Novel Parachute Plane Is Built to Land in the Back Yard (Jun, 1934)

Novel Parachute Plane Is Built to Land in the Back Yard
FIRST cousin to the autogiro, a new circular-wing airplane recently tested in Chicago is so simple in operation that one who has never been off the ground can learn to fly it in thirty minutes, according to the inventor.

Instead of the conventional wing structure, the new plane has a huge saucer-like disc trussed above the fuselage. At the rear of the wing are two ailerons which enable the plane to land at low speeds.

A small 110-h.p. Warner motor develops a speed of 135 miles per hour. The ship climbs at an angle of 45 degrees and lands at a speed of 25 miles per hour, coming to a halt within a few feet.

The plane’s peculiar fifteen-foot wing is attached to a conventional fuselage by braces like those of the usual high wing monoplane. The ship carries two passengers and can be housed in a hangar not much larger than the ordinary garage.
The invention of Steven P. Nemeth, former aeronautics instructor at McCook Field, the plane is virtually stall-proof, foolproof and can land on any kind of field.

10 comments
  1. Firebrand38 says: April 15, 20084:27 am

    Also known as the Nemeth Umbrella Plane http://aerofiles.com/ne…

  2. Myles says: April 15, 20089:44 am

    I’m pretty sure it lands like an airplane, not like a parachute. My backyard might not be big enough to accommodate something landing at 25 mph. Probably a more appropriate area would be an airport, especially for take off. Also I think people should take more than 1/2 an hour to learn to fly a plane their life will depend on.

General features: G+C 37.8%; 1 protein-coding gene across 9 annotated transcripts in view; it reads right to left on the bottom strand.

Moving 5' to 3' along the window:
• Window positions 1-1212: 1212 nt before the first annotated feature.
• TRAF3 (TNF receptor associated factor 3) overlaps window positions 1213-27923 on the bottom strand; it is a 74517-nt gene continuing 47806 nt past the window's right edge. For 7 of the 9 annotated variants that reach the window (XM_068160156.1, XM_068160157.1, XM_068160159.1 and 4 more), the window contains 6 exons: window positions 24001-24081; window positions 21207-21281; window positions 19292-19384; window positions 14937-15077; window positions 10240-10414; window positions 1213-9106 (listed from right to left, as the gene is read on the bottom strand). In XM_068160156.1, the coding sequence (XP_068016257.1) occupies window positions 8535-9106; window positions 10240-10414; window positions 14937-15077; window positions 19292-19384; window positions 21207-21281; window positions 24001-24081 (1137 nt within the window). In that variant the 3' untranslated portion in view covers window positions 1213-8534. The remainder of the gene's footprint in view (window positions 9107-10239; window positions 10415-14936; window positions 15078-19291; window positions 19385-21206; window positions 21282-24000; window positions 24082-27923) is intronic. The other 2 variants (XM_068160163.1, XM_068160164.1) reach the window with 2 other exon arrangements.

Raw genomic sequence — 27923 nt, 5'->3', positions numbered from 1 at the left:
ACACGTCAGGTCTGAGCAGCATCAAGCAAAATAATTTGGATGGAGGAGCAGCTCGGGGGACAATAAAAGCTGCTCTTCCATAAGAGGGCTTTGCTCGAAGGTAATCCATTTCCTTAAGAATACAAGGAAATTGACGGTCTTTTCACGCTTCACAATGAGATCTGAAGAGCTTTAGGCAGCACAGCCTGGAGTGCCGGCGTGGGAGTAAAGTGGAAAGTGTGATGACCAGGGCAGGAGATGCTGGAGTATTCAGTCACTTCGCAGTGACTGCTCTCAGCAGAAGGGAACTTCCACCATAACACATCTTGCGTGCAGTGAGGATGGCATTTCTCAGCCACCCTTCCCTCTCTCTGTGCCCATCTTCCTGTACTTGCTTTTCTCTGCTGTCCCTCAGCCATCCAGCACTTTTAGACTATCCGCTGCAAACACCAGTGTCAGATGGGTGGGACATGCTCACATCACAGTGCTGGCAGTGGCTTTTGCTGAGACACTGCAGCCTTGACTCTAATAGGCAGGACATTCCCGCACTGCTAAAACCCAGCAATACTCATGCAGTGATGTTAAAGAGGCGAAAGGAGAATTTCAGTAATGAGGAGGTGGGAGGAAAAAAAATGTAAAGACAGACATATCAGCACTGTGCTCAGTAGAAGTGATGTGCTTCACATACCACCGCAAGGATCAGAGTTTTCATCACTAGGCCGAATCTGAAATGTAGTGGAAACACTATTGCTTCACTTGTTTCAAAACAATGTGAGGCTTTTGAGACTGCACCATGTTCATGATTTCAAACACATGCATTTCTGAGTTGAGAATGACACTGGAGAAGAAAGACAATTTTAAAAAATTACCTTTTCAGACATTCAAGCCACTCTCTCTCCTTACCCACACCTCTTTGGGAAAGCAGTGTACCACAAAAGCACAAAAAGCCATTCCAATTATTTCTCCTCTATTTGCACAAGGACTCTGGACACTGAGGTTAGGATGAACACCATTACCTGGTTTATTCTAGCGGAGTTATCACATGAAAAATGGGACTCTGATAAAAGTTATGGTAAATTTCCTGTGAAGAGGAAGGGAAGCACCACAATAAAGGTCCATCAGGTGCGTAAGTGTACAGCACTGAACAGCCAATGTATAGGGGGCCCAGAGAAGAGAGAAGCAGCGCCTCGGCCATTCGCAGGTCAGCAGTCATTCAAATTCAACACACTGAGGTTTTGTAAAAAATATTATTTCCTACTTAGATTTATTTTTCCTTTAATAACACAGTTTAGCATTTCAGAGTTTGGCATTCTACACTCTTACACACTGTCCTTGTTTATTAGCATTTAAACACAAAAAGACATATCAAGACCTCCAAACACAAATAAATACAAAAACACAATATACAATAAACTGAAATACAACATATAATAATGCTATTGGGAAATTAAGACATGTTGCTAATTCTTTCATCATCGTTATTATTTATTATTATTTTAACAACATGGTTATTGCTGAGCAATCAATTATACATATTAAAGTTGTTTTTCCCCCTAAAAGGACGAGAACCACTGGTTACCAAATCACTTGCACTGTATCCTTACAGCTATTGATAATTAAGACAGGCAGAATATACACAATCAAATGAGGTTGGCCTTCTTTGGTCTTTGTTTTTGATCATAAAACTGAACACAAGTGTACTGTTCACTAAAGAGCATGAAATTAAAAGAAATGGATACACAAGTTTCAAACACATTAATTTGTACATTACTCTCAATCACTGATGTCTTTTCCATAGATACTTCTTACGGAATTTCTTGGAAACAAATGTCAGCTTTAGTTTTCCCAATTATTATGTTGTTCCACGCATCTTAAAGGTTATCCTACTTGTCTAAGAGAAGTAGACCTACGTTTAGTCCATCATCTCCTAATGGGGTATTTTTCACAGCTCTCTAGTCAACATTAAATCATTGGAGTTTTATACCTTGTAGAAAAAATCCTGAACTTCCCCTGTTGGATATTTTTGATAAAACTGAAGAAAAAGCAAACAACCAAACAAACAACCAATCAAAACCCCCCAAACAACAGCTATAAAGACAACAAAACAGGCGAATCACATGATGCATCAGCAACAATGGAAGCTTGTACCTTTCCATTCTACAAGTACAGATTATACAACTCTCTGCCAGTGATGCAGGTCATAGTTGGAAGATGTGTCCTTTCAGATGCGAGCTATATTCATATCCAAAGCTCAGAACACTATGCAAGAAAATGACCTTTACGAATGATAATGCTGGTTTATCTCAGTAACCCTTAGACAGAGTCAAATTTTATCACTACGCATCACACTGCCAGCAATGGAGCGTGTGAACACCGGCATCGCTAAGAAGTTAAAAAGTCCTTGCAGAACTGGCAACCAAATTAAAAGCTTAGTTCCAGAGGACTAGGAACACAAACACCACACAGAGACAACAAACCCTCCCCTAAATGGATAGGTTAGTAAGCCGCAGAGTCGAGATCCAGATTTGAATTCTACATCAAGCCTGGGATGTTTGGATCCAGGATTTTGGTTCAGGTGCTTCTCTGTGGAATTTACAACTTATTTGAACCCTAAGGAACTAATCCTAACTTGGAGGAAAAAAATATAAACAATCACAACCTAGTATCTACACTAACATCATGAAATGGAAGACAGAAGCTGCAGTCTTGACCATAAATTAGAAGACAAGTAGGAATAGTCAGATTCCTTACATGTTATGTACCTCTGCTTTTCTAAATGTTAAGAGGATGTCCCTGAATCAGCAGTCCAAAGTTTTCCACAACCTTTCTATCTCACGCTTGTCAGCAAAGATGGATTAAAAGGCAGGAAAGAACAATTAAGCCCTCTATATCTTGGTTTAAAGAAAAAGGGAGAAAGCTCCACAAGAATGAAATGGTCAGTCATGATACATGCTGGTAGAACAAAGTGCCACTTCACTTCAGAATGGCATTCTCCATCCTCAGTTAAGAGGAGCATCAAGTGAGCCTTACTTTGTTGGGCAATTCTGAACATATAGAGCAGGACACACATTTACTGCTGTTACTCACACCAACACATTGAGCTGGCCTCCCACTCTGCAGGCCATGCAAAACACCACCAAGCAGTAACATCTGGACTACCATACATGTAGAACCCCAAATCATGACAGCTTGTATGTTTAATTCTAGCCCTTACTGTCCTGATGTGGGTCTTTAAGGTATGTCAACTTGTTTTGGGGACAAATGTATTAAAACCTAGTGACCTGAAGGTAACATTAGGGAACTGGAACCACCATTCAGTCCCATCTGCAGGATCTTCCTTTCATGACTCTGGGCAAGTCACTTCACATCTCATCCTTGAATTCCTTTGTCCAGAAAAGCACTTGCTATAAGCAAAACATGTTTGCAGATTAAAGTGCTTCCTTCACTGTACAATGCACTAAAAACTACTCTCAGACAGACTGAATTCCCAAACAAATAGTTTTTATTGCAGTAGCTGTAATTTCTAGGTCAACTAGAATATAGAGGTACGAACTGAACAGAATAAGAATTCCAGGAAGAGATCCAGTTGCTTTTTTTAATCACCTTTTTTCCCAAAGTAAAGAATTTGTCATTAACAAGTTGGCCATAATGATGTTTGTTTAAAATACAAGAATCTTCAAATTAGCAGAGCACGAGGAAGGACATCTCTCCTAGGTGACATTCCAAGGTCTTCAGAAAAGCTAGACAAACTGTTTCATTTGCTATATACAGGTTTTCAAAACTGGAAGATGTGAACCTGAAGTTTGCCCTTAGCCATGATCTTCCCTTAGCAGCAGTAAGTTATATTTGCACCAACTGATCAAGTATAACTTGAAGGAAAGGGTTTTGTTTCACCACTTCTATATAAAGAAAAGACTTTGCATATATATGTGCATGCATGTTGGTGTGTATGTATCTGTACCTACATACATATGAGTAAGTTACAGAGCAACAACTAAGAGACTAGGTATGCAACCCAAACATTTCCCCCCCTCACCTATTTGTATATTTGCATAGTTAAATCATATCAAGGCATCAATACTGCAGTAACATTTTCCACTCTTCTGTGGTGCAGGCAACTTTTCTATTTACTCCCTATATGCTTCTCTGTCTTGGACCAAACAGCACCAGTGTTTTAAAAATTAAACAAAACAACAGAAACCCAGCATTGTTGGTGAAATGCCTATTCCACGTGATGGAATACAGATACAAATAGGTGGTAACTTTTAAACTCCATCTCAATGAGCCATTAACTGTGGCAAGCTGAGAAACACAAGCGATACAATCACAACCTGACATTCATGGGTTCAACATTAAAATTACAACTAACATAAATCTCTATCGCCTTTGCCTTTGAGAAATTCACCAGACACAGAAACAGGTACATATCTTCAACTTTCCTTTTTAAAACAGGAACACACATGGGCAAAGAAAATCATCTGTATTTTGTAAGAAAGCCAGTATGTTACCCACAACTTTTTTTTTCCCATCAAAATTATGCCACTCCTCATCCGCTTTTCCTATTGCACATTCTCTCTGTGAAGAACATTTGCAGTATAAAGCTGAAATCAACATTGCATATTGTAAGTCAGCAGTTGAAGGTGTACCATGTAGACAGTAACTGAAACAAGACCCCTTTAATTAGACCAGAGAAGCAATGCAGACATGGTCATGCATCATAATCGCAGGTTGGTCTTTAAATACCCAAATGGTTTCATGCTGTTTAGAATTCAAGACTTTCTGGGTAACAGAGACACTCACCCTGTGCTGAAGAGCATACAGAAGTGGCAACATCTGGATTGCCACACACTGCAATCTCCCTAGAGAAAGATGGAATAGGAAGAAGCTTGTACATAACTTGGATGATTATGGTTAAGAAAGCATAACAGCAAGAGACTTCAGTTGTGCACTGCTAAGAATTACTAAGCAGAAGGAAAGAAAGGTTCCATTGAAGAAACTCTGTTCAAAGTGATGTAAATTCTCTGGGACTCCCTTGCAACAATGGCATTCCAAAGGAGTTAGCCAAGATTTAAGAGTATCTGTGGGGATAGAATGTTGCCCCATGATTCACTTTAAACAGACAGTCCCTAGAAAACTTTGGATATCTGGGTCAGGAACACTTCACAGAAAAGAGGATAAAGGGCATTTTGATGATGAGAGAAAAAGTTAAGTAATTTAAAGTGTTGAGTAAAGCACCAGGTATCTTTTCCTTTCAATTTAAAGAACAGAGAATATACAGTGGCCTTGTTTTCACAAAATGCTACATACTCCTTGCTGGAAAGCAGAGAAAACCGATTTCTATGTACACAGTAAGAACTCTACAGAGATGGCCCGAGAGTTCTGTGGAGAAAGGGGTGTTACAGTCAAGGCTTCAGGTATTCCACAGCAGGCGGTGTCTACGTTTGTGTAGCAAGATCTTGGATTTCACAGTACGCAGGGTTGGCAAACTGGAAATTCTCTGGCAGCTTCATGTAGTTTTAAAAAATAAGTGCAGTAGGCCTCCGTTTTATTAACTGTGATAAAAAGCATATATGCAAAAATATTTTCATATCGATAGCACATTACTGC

3. murray says: April 15, 20082:52 pm

    Myles = Buzzkill! :)

  4. windy says: April 16, 20087:46 am

    What happened to it? was it not viable, or not airworthy?

  5. hadley says: September 26, 20082:50 pm

    can we build an ultralite like this , think it can fly on 25 hp? kohler commander. what about eyebrows? can anyone find construction drawings to help ascess a new design? moeler plane similar

  6. hadley says: September 26, 20082:53 pm

    what kind of airfoil does it use . are there any better airfoils to do the same job

  7. hadley says: September 26, 20083:02 pm

    anyone interested i want to build a round wing plane similar to this but lightplane style .with eyebrows. but there are really no guides to go by. just modelnplans. anyones help greatly appreciated, have a spare kohler commander 25 with a prop hub. it needs to be modded with a dry sump oil etc.it has no oil pump and cant be tilted more than 15 deg.anybody know how to get that corrected. i just think ti would be the coolest around the hay field plane .simple, slow. IF YOU CAN PLEASE HELP!

  8. Toronto says: September 26, 200810:41 pm

    PopMech printed plans for a model version of this plane once. I don’t have that issue anymore, but it was reproduced in the red “Handyman’s Encyclopedia” or whatever it was called. I think it was in volume one, (under “aircraft”) which probably had 10 times as many copies printed due to “first one free” campaigns over the years.

    They also produced a ‘hoop skirt’ model plane plan. Both were .049 engined free-flight models, as I recall. An autogyro would probably be more practical in full size versions.

  9. hadley says: January 28, 20096:50 pm

    KOHLER ENGINE DOES HAVE AN OIL PUMP ITS PICKUP WOULD HAVE TO BE MODIFIED IF A Q-2 CAN FLY ON 18 TO 22 HP IM SURE THE COMMANDER 25 COULD DO WELL WHAT AIRFOIL IS NEMETH USING . IS IT FLAT BOTTOM POPULAR MECHANICS DO IT YOURSELF ENCYCLOPEDIA HAS PLANS FOR A MODEL “PANCAKE PARASOL .022 ENGINE. AN AUTOGYRO HAS TO MANY COMPLEX MACHINED PARTS, THOUGH MAKING ROTOR BLADES WOULD BE A COOL PROJECTALSO THINKING ABOUT 1937 MOSKALEV SAM-9 STRELA OR THE ARUP PLANES, WHERE DO YOU FIND CONSTRUCTION DRAWINGS? MY NEXT CHOICE WOULD BE A THREEQUARTER BA-6 COPY DESIGNED BY ERIC JONNSON BUILT BY HUGO ERICSON

  10. Toronto says: January 28, 20099:15 pm

    Hadley – the Q2, as I recall the design, has very low drag. The parasol-wing models I’ve seen didn’t land like a parachute because they *could*, but because they had so much drag they just *did*. Glide ratios of 1:1 aren’t usually desirable.

    I’d love to see a model ‘gyro, though.

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